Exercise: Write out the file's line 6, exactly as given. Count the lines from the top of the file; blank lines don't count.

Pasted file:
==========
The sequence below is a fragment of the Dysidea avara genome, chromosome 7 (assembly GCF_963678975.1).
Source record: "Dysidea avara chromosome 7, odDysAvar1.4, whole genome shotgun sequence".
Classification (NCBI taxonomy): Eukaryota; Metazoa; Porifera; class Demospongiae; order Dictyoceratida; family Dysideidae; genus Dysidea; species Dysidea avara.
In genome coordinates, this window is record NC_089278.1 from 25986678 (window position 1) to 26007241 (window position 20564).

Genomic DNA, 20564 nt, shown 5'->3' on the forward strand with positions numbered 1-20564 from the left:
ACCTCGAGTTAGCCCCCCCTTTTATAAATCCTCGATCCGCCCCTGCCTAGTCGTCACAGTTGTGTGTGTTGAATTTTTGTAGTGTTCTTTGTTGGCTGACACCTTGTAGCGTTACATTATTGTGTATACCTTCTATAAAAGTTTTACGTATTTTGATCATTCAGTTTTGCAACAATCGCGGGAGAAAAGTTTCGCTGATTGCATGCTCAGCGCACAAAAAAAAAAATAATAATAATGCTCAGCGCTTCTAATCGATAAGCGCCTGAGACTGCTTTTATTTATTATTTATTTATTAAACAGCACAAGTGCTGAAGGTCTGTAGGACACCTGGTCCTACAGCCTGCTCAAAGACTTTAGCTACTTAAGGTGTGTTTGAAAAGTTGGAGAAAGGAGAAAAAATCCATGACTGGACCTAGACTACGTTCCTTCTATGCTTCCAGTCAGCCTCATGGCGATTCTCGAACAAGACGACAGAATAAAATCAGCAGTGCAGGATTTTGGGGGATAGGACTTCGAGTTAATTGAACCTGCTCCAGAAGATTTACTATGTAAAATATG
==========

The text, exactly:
ACCTCGAGTTAGCCCCCCCTTTTATAAATCCTCGATCCGCCCCTGCCTAGTCGTCACAGTTGTGTGTGTTGAATTTTTGTAGTGTTCTTTGTTGGCTGACACCTTGTAGCGTTACATTATTGTGTATACCTTCTATAAAAGTTTTACGTATTTTGATCATTCAGTTTTGCAACAATCGCGGGAGAAAAGTTTCGCTGATTGCATGCTCAGCGCACAAAAAAAAAAATAATAATAATGCTCAGCGCTTCTAATCGATAAGCGCCTGAGACTGCTTTTATTTATTATTTATTTATTAAACAGCACAAGTGCTGAAGGTCTGTAGGACACCTGGTCCTACAGCCTGCTCAAAGACTTTAGCTACTTAAGGTGTGTTTGAAAAGTTGGAGAAAGGAGAAAAAATCCATGACTGGACCTAGACTACGTTCCTTCTATGCTTCCAGTCAGCCTCATGGCGATTCTCGAACAAGACGACAGAATAAAATCAGCAGTGCAGGATTTTGGGGGATAGGACTTCGAGTTAATTGAACCTGCTCCAGAAGATTTACTATGTAAAATATG